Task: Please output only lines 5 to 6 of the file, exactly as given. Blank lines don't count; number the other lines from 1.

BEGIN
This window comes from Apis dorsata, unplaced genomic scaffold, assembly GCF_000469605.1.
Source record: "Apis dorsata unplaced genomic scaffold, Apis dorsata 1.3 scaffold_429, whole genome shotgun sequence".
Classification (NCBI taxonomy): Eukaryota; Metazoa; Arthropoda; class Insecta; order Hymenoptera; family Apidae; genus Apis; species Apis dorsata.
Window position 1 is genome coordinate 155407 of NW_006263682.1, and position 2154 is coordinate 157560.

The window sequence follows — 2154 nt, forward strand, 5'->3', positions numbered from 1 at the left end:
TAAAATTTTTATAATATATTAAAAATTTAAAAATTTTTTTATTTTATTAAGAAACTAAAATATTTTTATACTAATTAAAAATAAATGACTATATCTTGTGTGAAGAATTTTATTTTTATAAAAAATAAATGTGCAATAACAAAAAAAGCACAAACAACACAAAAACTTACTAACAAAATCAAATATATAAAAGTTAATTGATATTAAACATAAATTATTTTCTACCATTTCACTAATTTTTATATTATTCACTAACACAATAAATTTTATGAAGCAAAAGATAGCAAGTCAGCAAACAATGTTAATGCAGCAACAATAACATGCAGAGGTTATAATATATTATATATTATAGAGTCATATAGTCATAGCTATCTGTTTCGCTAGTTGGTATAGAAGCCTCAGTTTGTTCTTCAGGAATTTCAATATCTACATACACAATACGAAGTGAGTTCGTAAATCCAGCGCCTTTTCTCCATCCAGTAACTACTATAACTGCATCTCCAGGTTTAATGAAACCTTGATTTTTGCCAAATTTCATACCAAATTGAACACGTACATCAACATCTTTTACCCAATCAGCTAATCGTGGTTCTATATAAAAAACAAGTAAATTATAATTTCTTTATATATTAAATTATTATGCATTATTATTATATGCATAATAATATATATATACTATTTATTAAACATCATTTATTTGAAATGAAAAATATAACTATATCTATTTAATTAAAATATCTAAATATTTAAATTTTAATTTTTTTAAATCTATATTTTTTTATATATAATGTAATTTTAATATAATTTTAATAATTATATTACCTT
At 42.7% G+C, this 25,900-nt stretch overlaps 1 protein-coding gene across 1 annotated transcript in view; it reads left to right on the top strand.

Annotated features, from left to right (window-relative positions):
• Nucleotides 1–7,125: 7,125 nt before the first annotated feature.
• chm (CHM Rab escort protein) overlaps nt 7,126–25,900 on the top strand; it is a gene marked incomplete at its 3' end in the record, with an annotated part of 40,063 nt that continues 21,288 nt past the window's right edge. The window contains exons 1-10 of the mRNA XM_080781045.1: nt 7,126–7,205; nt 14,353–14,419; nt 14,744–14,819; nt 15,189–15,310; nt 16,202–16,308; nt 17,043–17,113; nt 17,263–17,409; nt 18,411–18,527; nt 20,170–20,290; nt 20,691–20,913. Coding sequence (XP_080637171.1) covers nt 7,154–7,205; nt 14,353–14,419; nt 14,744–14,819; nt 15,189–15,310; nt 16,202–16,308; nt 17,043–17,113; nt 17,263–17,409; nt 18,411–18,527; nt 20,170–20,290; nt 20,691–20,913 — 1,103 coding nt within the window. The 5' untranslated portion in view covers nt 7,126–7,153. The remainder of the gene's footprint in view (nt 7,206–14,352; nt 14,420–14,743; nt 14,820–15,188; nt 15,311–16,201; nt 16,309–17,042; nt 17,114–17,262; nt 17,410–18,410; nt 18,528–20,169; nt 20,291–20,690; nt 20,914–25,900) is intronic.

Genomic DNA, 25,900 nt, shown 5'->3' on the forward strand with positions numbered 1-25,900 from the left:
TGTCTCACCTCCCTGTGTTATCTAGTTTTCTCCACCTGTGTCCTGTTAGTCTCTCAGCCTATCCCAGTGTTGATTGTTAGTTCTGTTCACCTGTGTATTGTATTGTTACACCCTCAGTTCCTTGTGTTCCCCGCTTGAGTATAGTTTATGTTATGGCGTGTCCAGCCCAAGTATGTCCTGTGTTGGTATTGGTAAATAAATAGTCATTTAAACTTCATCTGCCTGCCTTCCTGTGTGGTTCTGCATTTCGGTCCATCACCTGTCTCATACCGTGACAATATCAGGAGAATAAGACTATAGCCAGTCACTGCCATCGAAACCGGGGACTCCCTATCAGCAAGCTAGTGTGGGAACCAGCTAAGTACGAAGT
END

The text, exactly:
The window sequence follows — 2154 nt, forward strand, 5'->3', positions numbered from 1 at the left end:
TAAAATTTTTATAATATATTAAAAATTTAAAAATTTTTTTATTTTATTAAGAAACTAAAATATTTTTATACTAATTAAAAATAAATGACTATATCTTGTGTGAAGAATTTTATTTTTATAAAAAATAAATGTGCAATAACAAAAAAAGCACAAACAACACAAAAACTTACTAACAAAATCAAATATATAAAAGTTAATTGATATTAAACATAAATTATTTTCTACCATTTCACTAATTTTTATATTATTCACTAACACAATAAATTTTATGAAGCAAAAGATAGCAAGTCAGCAAACAATGTTAATGCAGCAACAATAACATGCAGAGGTTATAATATATTATATATTATAGAGTCATATAGTCATAGCTATCTGTTTCGCTAGTTGGTATAGAAGCCTCAGTTTGTTCTTCAGGAATTTCAATATCTACATACACAATACGAAGTGAGTTCGTAAATCCAGCGCCTTTTCTCCATCCAGTAACTACTATAACTGCATCTCCAGGTTTAATGAAACCTTGATTTTTGCCAAATTTCATACCAAATTGAACACGTACATCAACATCTTTTACCCAATCAGCTAATCGTGGTTCTATATAAAAAACAAGTAAATTATAATTTCTTTATATATTAAATTATTATGCATTATTATTATATGCATAATAATATATATATACTATTTATTAAACATCATTTATTTGAAATGAAAAATATAACTATATCTATTTAATTAAAATATCTAAATATTTAAATTTTAATTTTTTTAAATCTATATTTTTTTATATATAATGTAATTTTAATATAATTTTAATAATTATATTACCTT